This morning’s featured panel discussion at GARP includes several CROs and senior risk practitioners from Morgan Stanley, The Vanguard Group, Credit Suisse and Western Asset Management.
The first topic was VAR. VAR works in “normal markets.” There a question of what is the appropriate time window. One panelist remarked that it would be good to have better regulatory consistency on this issue: should companies be focused on a 1-year or 4-year timeframe, for instance?
VAR tends to distract you from the tails, and one panelist remarked that “you really need to stay focused on the tails” e.g. gap risk, liqudity risk, etc. The panelist continued to say that he’s really focused on the deep downside risk: how much money could the position/desk possibly lose. You have to be very dynamic in thinking about where you can be hit next.
The third panelist asserted, “I think VAR is worthless and pernicious and should banned,” noting that it’s not a coherent risk measure (99.9% VAR doesn’t handle a 1 in 200 year event). Also, the panelist pointed out that it doesn’t encourage diversification. He focused on scenario analysis but said that there is no easy answer.
Another panelist defended VAR as a tool that has its pluses and minuses.
The panelists then turned to the role of risk managers, and their role in predicting the future (in the context of the financial crisis). If risk is lack of information about the future, many companies failed to hedge when there was a very cloudy future (lack of information). One panelist noted that in many cases the risk management failure was more than just the technical capability of know what to do but actually a failure to be able to drive action.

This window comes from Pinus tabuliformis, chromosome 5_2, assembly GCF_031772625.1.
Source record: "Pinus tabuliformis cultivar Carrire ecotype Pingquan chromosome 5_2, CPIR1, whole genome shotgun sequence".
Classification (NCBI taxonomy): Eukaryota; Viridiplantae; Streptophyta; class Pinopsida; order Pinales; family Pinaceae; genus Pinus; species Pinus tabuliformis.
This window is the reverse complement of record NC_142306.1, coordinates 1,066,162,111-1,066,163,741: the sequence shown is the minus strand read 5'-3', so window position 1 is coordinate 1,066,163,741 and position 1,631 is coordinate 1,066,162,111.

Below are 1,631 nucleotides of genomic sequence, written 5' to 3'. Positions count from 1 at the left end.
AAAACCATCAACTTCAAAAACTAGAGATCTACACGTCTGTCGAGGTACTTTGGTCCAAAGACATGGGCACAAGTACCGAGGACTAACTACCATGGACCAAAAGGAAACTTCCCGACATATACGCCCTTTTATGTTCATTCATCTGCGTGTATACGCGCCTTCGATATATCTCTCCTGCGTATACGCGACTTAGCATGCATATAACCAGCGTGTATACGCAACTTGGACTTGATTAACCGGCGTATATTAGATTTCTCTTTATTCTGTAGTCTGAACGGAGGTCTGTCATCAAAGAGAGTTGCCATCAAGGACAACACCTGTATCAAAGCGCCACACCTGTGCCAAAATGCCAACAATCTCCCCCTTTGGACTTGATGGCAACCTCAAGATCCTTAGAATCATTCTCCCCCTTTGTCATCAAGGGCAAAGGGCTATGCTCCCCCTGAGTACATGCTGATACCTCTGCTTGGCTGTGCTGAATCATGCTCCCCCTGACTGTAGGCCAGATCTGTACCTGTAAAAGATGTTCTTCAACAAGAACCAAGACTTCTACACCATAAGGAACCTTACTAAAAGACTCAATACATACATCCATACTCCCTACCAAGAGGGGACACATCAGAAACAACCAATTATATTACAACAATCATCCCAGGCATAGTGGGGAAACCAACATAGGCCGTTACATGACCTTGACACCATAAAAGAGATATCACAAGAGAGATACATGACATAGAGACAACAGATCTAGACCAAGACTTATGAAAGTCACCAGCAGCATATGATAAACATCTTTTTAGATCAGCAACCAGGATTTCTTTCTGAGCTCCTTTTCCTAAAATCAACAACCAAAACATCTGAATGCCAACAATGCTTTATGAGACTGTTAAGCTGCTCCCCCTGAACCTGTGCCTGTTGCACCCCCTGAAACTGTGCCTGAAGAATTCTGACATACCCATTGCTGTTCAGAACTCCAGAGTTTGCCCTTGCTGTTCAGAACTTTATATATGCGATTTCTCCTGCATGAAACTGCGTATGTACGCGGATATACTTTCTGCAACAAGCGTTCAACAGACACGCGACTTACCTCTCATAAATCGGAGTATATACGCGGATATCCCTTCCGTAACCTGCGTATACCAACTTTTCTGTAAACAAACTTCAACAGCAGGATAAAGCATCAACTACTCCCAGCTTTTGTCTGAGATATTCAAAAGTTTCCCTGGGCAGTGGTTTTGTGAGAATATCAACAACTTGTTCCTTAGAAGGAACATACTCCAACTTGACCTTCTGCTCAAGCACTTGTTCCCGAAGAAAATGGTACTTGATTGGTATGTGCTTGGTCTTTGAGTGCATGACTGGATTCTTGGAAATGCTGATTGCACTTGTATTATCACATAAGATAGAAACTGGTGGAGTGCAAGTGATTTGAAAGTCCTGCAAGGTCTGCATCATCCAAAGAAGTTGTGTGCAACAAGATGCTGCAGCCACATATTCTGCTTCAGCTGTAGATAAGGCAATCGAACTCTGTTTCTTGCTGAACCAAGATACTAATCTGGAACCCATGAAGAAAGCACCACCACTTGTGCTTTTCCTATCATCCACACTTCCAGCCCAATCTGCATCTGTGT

The question of the changing regulatory landscape came up, with one panelist joking that CRO stands for Chief Regulatory Officer now. Another joked that he’s trying to stay away from the regulatory topic because they don’t know whether what they do will be “legal or illegal” under reg reform.
There was agreement that the FDIC has been very successful in carrying out their mission. But one panelist said that in the near term we don’t seem to on a path towards getting an effective systemic risk regulator. Another said that we’re creating systemic risk through regulatory uncertainty.
Tags: GARP Live Blogging